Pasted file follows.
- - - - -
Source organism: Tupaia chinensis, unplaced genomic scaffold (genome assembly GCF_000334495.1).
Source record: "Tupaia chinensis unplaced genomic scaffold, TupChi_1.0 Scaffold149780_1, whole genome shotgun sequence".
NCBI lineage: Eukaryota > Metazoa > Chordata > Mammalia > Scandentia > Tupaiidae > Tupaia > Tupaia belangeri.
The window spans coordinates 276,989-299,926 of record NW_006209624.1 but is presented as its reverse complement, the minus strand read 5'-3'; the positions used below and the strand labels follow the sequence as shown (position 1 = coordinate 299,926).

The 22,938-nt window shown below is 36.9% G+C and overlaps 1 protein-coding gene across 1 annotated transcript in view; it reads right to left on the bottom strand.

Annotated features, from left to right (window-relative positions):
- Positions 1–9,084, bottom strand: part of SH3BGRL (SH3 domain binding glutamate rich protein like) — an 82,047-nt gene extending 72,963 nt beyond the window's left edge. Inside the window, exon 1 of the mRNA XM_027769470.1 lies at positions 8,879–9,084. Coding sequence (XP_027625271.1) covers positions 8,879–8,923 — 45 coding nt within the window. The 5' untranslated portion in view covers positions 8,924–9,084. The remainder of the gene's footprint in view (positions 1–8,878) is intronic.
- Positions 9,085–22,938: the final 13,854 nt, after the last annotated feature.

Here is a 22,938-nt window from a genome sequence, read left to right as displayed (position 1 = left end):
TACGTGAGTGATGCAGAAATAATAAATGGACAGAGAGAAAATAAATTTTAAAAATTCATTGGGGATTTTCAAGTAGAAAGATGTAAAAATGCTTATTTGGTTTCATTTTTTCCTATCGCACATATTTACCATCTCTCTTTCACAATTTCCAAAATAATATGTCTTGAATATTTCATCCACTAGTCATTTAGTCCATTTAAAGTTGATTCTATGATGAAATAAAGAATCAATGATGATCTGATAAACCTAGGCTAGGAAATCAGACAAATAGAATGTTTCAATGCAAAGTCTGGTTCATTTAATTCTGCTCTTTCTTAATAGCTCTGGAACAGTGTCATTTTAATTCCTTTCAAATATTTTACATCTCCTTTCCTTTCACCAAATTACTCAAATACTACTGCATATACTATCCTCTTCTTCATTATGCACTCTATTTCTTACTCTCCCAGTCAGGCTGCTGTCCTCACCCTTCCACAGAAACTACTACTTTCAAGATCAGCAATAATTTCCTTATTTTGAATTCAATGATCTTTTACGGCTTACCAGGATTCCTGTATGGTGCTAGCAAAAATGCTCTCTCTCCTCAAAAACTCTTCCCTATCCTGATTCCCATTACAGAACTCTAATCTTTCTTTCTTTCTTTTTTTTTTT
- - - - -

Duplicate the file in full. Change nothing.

Source organism: Tupaia chinensis, unplaced genomic scaffold (genome assembly GCF_000334495.1).
Source record: "Tupaia chinensis unplaced genomic scaffold, TupChi_1.0 Scaffold149780_1, whole genome shotgun sequence".
NCBI lineage: Eukaryota > Metazoa > Chordata > Mammalia > Scandentia > Tupaiidae > Tupaia > Tupaia belangeri.
The window spans coordinates 276,989-299,926 of record NW_006209624.1 but is presented as its reverse complement, the minus strand read 5'-3'; the positions used below and the strand labels follow the sequence as shown (position 1 = coordinate 299,926).

The 22,938-nt window shown below is 36.9% G+C and overlaps 1 protein-coding gene across 1 annotated transcript in view; it reads right to left on the bottom strand.

Annotated features, from left to right (window-relative positions):
- Positions 1–9,084, bottom strand: part of SH3BGRL (SH3 domain binding glutamate rich protein like) — an 82,047-nt gene extending 72,963 nt beyond the window's left edge. Inside the window, exon 1 of the mRNA XM_027769470.1 lies at positions 8,879–9,084. Coding sequence (XP_027625271.1) covers positions 8,879–8,923 — 45 coding nt within the window. The 5' untranslated portion in view covers positions 8,924–9,084. The remainder of the gene's footprint in view (positions 1–8,878) is intronic.
- Positions 9,085–22,938: the final 13,854 nt, after the last annotated feature.

Here is a 22,938-nt window from a genome sequence, read left to right as displayed (position 1 = left end):
TACGTGAGTGATGCAGAAATAATAAATGGACAGAGAGAAAATAAATTTTAAAAATTCATTGGGGATTTTCAAGTAGAAAGATGTAAAAATGCTTATTTGGTTTCATTTTTTCCTATCGCACATATTTACCATCTCTCTTTCACAATTTCCAAAATAATATGTCTTGAATATTTCATCCACTAGTCATTTAGTCCATTTAAAGTTGATTCTATGATGAAATAAAGAATCAATGATGATCTGATAAACCTAGGCTAGGAAATCAGACAAATAGAATGTTTCAATGCAAAGTCTGGTTCATTTAATTCTGCTCTTTCTTAATAGCTCTGGAACAGTGTCATTTTAATTCCTTTCAAATATTTTACATCTCCTTTCCTTTCACCAAATTACTCAAATACTACTGCATATACTATCCTCTTCTTCATTATGCACTCTATTTCTTACTCTCCCAGTCAGGCTGCTGTCCTCACCCTTCCACAGAAACTACTACTTTCAAGATCAGCAATAATTTCCTTATTTTGAATTCAATGATCTTTTACGGCTTACCAGGATTCCTGTATGGTGCTAGCAAAAATGCTCTCTCTCCTCAAAAACTCTTCCCTATCCTGATTCCCATTACAGAACTCTAATCTTTCTTTCTTTCTTTTTTTTTTT